If you thought tennis was simply a game to help people keep in shape or to provide entertainment, there‚Äôs a lot you don‚Äôt know about tennis, according to Barbara Wyatt. She will explain the history of the game as well as the origins of the Lakewood Racquet Club at a meeting of the Lakewood Historical Society Tuesday, Aug. 19 at the Racquet Club.
The free session is open to the public and following the talk a tour of the club will be available. The program, ‚ÄúThe History of Tennis at the Lakewood Racquet Club ‚Ä¶ and the World,‚Äù will start at 7 pm. The program is free but seating is limited to 50 people.
Wyatt will present the history of tennis from its origins in French monasteries through current day Lakewood. ‚ÄúTennis has directly, and indirectly, caused the deaths of kings that changed a nation, altered the role of women in sports and – even in little ‚Äòole Lakewood – provided insight for a microchip inventor,‚Äù she explained. ‚ÄúThis is a view of history through the fuzz on the felt of the tennis ball.‚Äù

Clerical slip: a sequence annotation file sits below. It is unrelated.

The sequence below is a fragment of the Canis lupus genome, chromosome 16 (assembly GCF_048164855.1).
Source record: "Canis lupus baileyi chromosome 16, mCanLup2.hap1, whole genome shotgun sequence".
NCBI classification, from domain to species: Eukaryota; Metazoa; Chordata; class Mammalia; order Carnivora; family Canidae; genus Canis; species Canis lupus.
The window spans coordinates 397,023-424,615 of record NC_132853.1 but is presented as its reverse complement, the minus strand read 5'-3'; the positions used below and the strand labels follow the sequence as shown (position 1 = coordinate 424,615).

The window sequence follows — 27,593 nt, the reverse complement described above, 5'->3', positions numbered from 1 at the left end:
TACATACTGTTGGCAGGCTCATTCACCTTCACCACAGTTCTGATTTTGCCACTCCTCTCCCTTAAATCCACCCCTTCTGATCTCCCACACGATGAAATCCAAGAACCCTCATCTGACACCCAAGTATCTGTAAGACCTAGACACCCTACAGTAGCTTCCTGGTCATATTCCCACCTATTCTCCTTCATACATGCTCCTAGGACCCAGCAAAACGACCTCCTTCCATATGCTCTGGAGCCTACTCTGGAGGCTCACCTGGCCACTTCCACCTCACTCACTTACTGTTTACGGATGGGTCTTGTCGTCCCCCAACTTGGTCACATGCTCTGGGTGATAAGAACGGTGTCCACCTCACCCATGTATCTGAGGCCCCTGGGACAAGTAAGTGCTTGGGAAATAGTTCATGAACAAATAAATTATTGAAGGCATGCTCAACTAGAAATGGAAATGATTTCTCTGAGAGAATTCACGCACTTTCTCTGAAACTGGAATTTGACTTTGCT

The presentation is a fascinating program showing the tennis perspective of world history. The program begins with the story of medieval French monks playing tennis, the growth of the game through Europe and finally its start in the Pacific Northwest by the late 1800s. Wyatt shows how a few dedicated Lakewood residents achieved their vision to create a multi-million dollar facility that has served families for nearly 50 years.¬†
Wyatt is CEO of Polygraph Reporter, a company providing software for polygraph examiners. She is a freelance writer and photographer in her spare time. Wyatt holds a Bachelor of Arts in Music from the University of Kentucky, Master of Science from Syracuse University and a Certificate of Higher Learning from the University of Bristol, England.
The program is one of the monthly presentations sponsored by the Lakewood Historical Society whose mission is to identify, preserve and perpetuate Lakewood’s history through educational programs, preservation and exhibits that celebrate the sites and people of Lakewood and its role in the development of the Pacific Northwest.
Lakewood Racquet and Sports Club provides a family-friendly tennis and fitness facility at a reasonable rate.¬† The club promotes the social and physical well-being of its members by maintaining programs for all ages and levels of play. A member of the Pacific Northwest Tennis Association, the club has indoor and outdoor tennis courts, exercise equipment, swimming pool, tennis shop, lounge area, kitchen facilities, adequate parking and a closed-circuit TV security system. ¬†